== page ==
In this provocative, inspiring, passionately argued book, Keith Barnham outlines actions that any one and all of us can take to make an impact now and on future generations. THE BURNING ANSWER is a solar manifesto for the new climate-aware generation, and a must-read for climate-change sceptics.
Peter Forbes, writing in the Guardian, has published thoughtful reviews of both these important books.
Just published in September 2013, the results of a study with implications that are worth publicizing. After examining the true costs of electricity generation using carbon-based fuels, the article points out that the US (also true of most other countries) underestimates the costs of carbon pollution and climate change. Without properly accounting for pollution costs, natural gas appears to be the cheapest generation option for new power plants. The estimates here show that if environmental costs are taken into account, renewable sources of energy are already more cost effective than either natural gas, oil or coal.
The Social Cost of Carbon: Implications for modernising our (US) electricity system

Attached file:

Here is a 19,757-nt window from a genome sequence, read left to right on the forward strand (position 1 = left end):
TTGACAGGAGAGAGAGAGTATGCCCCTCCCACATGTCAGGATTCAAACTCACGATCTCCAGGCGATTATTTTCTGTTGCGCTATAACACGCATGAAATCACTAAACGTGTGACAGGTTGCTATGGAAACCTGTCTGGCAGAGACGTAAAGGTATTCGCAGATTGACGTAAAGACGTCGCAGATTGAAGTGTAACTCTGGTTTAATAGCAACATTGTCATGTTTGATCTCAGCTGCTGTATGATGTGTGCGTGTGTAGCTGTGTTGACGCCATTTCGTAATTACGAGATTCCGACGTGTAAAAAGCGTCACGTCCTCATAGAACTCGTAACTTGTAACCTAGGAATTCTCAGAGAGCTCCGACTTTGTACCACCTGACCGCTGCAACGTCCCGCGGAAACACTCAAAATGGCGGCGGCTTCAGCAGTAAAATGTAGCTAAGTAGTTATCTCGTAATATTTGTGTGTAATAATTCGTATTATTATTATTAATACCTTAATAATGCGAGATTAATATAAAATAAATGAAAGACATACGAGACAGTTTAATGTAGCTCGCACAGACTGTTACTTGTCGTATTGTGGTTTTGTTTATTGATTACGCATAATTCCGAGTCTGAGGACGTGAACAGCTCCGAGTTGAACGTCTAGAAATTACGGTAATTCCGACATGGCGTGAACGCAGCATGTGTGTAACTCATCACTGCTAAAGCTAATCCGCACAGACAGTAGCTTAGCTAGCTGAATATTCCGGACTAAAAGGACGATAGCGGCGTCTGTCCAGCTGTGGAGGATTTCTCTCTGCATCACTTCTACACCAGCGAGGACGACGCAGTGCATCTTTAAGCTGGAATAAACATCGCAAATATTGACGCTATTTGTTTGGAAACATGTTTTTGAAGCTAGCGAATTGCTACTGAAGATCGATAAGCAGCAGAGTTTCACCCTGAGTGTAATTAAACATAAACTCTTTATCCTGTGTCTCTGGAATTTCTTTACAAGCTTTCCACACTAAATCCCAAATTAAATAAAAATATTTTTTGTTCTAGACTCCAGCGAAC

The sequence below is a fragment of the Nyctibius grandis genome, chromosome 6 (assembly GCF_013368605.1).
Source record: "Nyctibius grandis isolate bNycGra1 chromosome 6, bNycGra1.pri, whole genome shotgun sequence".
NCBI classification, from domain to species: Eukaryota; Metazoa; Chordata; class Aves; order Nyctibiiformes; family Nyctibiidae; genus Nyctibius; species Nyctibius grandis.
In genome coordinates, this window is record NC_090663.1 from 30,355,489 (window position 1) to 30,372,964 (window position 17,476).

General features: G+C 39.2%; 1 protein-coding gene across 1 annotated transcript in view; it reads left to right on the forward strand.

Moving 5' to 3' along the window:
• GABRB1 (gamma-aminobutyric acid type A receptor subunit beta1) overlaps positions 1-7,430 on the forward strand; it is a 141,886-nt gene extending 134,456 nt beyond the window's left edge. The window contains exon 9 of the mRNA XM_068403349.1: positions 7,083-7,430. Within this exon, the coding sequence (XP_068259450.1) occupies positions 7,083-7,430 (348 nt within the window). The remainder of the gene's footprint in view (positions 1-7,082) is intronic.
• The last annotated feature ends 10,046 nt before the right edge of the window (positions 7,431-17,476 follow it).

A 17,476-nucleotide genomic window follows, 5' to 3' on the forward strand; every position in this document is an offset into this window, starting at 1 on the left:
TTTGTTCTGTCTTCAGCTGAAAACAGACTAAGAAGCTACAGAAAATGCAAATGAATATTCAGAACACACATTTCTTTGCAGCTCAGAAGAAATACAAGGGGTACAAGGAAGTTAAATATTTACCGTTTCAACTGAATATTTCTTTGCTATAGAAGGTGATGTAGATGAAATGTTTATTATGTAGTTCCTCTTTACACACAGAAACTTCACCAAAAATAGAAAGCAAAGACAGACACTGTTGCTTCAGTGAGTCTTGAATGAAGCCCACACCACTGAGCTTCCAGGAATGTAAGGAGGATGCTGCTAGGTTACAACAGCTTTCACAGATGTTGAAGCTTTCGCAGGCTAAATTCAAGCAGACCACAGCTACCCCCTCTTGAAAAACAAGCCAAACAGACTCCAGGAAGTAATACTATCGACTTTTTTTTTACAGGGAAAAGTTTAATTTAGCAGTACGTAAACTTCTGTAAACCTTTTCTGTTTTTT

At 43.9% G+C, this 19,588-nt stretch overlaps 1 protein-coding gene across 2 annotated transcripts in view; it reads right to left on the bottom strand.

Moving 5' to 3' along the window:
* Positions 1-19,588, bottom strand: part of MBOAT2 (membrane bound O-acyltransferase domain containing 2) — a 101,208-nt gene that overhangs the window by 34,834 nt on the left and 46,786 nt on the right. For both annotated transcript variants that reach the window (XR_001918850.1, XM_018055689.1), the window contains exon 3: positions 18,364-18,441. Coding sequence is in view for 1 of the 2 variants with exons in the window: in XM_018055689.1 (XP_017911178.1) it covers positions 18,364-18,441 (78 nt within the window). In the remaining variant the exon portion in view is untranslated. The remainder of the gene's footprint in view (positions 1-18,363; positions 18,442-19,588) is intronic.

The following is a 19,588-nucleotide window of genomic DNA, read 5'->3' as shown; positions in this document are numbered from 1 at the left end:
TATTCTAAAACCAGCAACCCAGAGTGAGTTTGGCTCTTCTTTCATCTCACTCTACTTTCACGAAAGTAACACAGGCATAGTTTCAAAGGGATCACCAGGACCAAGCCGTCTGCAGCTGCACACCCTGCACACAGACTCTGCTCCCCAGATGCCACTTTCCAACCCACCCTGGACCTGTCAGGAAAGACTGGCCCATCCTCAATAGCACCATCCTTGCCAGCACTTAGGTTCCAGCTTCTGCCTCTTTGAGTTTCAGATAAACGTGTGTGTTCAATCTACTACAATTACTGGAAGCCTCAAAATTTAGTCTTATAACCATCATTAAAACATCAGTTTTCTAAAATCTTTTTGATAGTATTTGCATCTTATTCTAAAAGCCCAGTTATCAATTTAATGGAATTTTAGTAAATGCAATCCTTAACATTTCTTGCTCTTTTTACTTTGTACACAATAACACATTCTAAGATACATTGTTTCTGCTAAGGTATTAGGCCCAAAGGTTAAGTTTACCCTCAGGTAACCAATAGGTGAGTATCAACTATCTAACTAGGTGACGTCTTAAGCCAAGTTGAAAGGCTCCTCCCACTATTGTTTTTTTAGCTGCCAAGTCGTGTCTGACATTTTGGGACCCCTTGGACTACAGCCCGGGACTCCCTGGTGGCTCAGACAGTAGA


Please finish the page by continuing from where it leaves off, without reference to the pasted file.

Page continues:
Abstract: The US government must use an official estimate of the “social cost of carbon” (SCC) to estimate carbon emission reduction benefits for proposed environmental standards expected to reduce CO2emissions. The SCC is a monetized value of the marginal benefit of reducing one metric ton of CO2. Estimates of the SCC vary widely. The US government uses values of 11,33, and $52 per metric ton of CO2, classifying the middle value as the central figure and the two others for use in sensitivity analyses. Three other estimates using the same government model but lower discount rates put the figures at 62,122, and $266/ton. In this article, we calculate, on a cents-per-kilowatt-hour basis, the environmental cost of CO2 emissions from fossil fuel generation and add it to production costs. With this, we compare the total social cost (generation plus environmental costs) of building new generation from traditional fossil fuels versus cleaner technologies. We also examine the cost of replacing existing coal generation with cleaner options, ranging from conventional natural gas to solar photovoltaic. We find that for most SCC values, it is more economically efficient (from a social cost–benefit perspective) for the new generation to come from any of these cleaner sources rather than conventional coal, and in several instances, the cleanest sources are preferable to conventional natural gas. For existing generation, for five of the six SCC estimates we examined, replacing the average existing coal plant with conventional natural gas, natural gas with carbon capture and storage, or wind increases economic efficiency. At the two highest SCCs, solar photovoltaic and coal with carbon capture and storage are also more efficient than maintaining a typical coal plant.